Sep 23, 2015Polaris is well-produced (even if the bass is dialed in several clicks too high), decently written, and properly executed for what it is. Critically speaking, however, it takes few musical risks and fails to launch any sort of vocal or instrumental melody, relegating it to a position as the sort of album you could take or leave in an artist's discography.
Universal acclaim- based on 17 Ratings
Sep 26, 2015Polaris has a more refined sound than Altered State (AS) and is more mellow in turn than the predecessor, but it is a finely cut album and hasPolaris has a more refined sound than Altered State (AS) and is more mellow in turn than the predecessor, but it is a finely cut album and has some beautiful melodies and grooves to get lost within. The album has a less epic sound than AS and offers some riffs a bit too similar to that album also but the tracks have many new grooves (focusing a lot on the bass at times) that offer standout tracks. However, the album does not feel as fully realised as it could've possibly have been. Dan's vocals are stellar and offer the best Tesseract have seen so far, and the grooves are easy to indulge in but some songs feel like they should offer more or perhaps the album should offer more. The songs Survival, Tourniquet, Utopia and Cages are the songs i find best on the album, with Utopia possibly being one of my favourite Tesseract songs ever now. The song Phoenix is personally my least favourite, and seems almost as more of a filler sadly. Messenger isn't too much to rave about either I have found after continuous listens, but the groove is pretty sweet. A great album but lacking, partially due to the behemoth that was AS. Polaris delivers enough exciting new material to be a very good album, but not amazing. It is definitely worth a pick up.
Also, for some insight into where i put this with other albums:
Altered State - 10/10
One - 9/10
Polaris - 8/10
Perspective - 5.5/10… Full Review »
Oct 17, 2015Another complex creation of one of the best progressive metal bands in modern music world. The first spins sounded like the album lacksAnother complex creation of one of the best progressive metal bands in modern music world. The first spins sounded like the album lacks catchiness, but after that it grew on me. Besides Dan Tompkins is back in the band and he's getting better and better. The music presented on Polaris relies more on atmosphere than on heaviness, though this turn of events was clear after the release of Altered State. Overall: a solid record, definitely one of the best albums of 2015.… Full Review »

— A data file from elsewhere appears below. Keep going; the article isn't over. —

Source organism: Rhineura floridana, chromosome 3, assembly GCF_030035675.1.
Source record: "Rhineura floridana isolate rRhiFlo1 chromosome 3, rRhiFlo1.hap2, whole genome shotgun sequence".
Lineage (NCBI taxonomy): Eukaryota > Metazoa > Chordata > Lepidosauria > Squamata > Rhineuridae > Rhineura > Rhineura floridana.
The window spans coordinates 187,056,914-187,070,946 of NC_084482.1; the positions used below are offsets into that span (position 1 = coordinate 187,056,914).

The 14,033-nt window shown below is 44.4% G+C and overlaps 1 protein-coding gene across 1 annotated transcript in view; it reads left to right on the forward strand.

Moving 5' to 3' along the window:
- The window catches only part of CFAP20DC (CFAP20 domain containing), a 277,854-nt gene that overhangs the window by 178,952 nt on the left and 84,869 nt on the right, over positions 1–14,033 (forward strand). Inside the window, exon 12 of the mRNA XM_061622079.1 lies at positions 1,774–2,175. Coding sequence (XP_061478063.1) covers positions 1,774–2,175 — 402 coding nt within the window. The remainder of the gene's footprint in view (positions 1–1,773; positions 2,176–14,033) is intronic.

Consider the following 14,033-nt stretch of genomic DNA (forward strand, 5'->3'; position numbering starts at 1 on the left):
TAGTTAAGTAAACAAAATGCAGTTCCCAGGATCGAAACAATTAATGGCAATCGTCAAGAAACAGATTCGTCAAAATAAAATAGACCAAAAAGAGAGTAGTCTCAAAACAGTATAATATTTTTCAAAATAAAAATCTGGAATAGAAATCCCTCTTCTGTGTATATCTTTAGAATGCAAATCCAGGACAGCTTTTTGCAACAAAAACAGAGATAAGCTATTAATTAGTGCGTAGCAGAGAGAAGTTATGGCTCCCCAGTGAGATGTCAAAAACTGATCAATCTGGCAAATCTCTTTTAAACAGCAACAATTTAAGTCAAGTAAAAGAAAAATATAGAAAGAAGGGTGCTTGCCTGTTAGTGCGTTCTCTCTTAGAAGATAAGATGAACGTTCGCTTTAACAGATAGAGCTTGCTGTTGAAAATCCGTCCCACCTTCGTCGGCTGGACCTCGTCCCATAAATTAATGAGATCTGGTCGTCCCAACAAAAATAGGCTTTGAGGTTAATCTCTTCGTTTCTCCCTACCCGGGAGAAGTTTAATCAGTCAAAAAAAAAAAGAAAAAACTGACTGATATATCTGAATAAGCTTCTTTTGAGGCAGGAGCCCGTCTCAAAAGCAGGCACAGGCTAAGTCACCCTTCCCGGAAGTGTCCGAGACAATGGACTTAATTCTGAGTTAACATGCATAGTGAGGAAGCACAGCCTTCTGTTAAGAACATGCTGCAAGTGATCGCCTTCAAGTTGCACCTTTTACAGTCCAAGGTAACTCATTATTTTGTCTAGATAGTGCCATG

Sep 28, 2015A powerhouse of an album that falls just short of perfection. The band comes together in perfect harmony to explore the various sides ofA powerhouse of an album that falls just short of perfection. The band comes together in perfect harmony to explore the various sides of Tesseract we've come to expect, from the beautifully melodic 'Tourniquet' to the slamming djent riffing of 'Messenger'. Drummer Jay Postones and bassist Amos Williams come together to create a dynamic and truly formidable rhythmic backbone throughout the runtime of Polaris. Williams' bass often cuts through the lead guitars with absolutely massive grooves and riffs. Throughout the course of the album, the band tends to stay away from the heaviness of "One", only employing the screamed vocals of recently-rejoined vocalist Dan Tompkins once on 'Cages' (along with some half-audible background wails on other tracks throughout), but still use the polarity of huge leads and slamming rhythmic sections to great effect. As expected from any Tesseract release, there is a certain degree of experimentation across Polaris' 9 tracks, most notably on 'Utopia' when Tomkpins launches into a Mike Patton meets Anthony Kiedis rap over a pummeling instrumental section in a moment one can only assume will ignite live audiences into headbanging and swirling mosh pits. The great success of Tesseract's previous release, Altered State, was vocalist Ashe O'Hara's soaring vocals piercing through the thunderous rhythm section. This may be a bone of contention for fans of Polaris' predecessor listening to this album, as we only truly hear Tompkins open up the pipes on 'Seven Names' (one of Tesseract's best songs to date). There are too many notable moments to highlight in one review, so you'd be wise to pick up the album and give it a listen (or 10) yourself. An overall amazing album with perhaps a few shortcomings, depending on what you expect going into the album.
9.5/10… Full Review »